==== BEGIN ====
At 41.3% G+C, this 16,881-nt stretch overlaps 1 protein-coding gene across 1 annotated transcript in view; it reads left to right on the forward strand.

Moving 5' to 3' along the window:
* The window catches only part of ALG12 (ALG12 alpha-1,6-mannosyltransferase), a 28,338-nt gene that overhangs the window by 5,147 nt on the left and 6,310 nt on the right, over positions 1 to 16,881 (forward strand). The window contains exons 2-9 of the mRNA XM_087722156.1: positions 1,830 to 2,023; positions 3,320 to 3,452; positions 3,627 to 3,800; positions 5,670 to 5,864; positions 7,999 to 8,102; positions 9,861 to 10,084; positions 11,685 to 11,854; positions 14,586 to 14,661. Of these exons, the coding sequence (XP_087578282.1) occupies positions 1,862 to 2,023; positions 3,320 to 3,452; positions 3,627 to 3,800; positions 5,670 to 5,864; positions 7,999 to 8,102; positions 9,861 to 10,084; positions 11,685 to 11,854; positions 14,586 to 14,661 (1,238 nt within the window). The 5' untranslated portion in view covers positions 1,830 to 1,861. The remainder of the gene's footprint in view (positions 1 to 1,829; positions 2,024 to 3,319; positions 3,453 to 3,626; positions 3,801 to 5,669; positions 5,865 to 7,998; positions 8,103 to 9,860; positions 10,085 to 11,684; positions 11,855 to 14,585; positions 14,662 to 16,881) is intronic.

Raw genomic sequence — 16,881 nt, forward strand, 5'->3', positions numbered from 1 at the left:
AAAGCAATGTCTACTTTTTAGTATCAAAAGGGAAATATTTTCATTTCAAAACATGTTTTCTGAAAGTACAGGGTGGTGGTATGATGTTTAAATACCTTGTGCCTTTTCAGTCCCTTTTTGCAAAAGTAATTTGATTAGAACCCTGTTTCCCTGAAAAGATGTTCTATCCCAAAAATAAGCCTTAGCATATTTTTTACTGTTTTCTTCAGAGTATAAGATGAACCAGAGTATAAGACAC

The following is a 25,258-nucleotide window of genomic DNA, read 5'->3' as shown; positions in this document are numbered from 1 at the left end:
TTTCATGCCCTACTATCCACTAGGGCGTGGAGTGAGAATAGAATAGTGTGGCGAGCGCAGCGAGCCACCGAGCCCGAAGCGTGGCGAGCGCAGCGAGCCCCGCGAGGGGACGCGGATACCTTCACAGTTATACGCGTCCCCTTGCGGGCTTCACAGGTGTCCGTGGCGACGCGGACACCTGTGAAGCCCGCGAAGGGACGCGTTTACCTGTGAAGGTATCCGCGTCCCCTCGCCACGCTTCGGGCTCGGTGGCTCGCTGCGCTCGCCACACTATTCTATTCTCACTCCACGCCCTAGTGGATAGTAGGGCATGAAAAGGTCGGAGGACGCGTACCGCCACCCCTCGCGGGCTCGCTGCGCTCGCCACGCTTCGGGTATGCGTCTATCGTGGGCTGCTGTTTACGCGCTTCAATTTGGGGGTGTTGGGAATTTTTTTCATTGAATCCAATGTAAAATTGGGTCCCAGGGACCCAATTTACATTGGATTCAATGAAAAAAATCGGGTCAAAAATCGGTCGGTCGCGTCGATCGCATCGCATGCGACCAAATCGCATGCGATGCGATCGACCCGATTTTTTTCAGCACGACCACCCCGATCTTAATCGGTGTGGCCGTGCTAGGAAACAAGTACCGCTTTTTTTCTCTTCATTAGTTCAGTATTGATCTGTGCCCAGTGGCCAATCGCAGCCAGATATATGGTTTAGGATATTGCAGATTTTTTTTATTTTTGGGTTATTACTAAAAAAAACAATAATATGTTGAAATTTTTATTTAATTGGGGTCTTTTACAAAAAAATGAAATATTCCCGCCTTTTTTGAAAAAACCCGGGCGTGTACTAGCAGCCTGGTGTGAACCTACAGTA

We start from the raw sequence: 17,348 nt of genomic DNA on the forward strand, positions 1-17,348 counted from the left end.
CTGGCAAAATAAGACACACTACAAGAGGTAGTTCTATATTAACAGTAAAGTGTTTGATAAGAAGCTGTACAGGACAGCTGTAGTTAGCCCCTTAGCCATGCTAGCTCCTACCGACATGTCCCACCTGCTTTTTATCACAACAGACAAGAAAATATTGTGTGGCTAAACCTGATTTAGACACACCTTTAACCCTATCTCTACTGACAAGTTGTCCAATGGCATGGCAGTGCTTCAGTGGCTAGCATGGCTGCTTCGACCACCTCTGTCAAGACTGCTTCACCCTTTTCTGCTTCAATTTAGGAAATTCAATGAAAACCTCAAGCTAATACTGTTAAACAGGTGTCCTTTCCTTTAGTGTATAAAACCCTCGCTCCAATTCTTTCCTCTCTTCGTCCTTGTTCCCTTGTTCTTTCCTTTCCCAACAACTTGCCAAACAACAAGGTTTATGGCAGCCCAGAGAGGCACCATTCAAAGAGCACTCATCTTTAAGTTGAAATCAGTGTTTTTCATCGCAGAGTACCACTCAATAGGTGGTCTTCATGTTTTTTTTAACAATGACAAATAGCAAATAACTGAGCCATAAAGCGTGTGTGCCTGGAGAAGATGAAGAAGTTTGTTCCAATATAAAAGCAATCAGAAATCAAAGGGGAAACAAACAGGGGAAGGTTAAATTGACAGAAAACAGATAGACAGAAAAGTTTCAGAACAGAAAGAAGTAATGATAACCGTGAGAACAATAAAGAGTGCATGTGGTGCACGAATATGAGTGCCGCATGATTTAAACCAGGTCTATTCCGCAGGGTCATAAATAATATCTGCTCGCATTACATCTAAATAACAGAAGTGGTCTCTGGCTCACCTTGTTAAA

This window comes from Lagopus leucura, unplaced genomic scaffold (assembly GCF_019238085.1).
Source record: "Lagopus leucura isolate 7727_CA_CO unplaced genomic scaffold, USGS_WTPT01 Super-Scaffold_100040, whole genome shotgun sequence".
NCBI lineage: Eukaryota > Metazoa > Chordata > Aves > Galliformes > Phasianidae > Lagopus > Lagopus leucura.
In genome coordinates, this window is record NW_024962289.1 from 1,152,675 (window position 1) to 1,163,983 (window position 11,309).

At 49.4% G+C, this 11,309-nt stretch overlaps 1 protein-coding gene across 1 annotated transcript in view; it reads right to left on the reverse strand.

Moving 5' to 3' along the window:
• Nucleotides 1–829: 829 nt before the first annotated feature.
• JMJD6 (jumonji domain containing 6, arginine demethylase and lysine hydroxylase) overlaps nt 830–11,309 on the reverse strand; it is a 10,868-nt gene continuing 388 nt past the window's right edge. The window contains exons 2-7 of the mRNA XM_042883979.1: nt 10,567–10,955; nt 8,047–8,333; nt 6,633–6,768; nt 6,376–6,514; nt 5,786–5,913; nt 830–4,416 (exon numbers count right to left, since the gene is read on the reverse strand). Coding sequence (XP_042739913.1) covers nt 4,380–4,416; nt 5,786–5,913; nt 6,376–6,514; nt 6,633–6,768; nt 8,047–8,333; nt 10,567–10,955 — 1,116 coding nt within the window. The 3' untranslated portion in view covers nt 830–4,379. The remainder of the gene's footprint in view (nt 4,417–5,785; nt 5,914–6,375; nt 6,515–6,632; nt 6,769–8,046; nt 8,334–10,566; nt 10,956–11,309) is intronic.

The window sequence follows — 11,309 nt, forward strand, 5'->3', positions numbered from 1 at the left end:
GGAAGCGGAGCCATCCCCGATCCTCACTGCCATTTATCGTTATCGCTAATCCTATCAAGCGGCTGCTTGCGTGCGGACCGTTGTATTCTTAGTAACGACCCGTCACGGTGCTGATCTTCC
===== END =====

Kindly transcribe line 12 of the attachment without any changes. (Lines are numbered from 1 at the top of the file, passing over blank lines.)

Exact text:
NCBI lineage: Eukaryota > Metazoa > Chordata > Aves > Galliformes > Phasianidae > Lagopus > Lagopus leucura.